HealthDay News — Real-world collaborative care programs for depression show large variation in clinical outcomes, according to a study published in the November issue of Health Affairs.

Jürgen Unützer, M.D., M.P.H., from the University of Washington in Seattle, and colleagues used patient-reported outcome data from 11,303 patients receiving collaborative care for depression in 135 primary care clinics to examine variations in depression outcomes.

The researchers found that the average treatment response in this large sample of clinics was substantially lower than response rates reported in randomized controlled trials. Further, there was substantial variation in outcomes observed. Depression outcomes at follow-up were associated with patient factors such as initial depression severity, clinic factors such as the number of years of collaborative care practice, and the degree of implementation support received.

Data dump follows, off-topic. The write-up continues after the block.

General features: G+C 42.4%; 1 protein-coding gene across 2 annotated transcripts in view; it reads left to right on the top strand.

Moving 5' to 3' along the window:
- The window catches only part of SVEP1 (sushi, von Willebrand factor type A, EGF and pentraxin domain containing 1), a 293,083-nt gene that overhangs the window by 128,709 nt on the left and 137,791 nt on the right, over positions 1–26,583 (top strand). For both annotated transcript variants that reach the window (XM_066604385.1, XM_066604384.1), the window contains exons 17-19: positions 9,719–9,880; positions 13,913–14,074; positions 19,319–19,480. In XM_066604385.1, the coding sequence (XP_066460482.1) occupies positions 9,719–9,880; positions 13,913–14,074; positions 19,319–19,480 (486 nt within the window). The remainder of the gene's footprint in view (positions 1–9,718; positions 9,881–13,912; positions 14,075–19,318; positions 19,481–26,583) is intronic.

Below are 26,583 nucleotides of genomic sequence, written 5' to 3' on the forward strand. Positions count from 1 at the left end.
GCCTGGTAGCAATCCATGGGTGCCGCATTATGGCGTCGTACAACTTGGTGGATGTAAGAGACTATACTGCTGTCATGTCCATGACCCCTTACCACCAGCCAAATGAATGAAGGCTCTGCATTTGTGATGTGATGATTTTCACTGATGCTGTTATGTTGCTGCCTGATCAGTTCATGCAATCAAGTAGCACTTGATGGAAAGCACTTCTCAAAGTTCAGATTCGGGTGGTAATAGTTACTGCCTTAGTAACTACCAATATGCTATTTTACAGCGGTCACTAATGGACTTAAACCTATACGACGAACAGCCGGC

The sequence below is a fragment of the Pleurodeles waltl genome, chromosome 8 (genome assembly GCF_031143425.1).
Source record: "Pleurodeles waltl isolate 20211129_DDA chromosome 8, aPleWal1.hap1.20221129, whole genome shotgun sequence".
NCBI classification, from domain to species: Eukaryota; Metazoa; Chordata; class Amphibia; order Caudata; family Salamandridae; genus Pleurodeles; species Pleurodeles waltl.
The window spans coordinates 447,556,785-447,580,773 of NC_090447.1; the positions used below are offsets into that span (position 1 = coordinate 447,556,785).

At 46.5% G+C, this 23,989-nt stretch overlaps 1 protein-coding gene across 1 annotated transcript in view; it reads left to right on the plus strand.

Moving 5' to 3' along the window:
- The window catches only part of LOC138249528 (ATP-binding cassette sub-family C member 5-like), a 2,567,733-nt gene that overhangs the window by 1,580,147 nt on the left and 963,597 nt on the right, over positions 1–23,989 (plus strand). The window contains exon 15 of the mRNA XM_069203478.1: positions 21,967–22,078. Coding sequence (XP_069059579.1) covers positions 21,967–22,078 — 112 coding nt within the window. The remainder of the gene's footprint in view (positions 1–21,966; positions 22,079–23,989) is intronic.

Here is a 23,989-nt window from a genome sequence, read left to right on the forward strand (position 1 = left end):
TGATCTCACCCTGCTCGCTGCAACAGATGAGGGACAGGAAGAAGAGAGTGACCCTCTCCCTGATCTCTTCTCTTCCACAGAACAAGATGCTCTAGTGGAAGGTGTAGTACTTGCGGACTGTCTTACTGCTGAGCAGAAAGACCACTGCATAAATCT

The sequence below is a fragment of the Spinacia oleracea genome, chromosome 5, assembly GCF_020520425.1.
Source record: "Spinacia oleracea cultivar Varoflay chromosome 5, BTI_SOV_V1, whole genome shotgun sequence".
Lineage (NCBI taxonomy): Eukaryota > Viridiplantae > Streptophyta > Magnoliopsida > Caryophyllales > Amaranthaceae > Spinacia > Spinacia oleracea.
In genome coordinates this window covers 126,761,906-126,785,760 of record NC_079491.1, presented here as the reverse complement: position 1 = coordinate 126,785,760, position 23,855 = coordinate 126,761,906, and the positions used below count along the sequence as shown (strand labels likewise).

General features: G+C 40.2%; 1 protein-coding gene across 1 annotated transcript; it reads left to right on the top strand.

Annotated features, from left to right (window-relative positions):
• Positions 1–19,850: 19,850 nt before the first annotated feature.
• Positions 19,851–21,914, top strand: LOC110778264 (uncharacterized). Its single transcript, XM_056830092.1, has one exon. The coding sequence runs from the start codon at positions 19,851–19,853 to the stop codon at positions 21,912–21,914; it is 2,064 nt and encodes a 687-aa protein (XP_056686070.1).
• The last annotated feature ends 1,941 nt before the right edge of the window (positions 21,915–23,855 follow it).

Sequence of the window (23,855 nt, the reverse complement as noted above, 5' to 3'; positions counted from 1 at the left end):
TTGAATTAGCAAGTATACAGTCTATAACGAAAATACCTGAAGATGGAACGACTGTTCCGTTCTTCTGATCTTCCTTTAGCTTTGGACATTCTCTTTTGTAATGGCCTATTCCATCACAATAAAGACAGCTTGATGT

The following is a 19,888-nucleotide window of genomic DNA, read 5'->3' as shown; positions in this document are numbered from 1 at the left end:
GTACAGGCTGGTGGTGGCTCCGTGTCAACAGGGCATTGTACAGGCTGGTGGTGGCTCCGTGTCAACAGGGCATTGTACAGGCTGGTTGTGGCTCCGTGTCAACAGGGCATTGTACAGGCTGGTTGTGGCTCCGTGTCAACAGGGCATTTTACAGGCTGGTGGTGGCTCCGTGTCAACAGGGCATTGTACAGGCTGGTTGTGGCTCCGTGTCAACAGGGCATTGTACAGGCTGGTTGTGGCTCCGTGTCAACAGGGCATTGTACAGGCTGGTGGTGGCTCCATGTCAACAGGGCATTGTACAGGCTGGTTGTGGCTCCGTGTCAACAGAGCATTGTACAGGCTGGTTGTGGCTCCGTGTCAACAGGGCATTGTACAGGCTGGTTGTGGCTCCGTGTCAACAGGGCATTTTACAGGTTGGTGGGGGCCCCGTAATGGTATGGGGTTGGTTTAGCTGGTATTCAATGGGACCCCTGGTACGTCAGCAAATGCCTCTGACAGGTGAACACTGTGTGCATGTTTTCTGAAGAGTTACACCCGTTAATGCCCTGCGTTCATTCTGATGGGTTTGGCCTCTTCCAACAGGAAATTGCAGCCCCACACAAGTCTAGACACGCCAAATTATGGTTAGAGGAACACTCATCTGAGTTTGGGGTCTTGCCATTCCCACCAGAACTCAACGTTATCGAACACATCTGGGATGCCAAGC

“This is the largest study to date of collaborative care programs for depression in primary care,” Unützer said in a statement. “The differences are huge and it makes a big difference where you get your depression care.”


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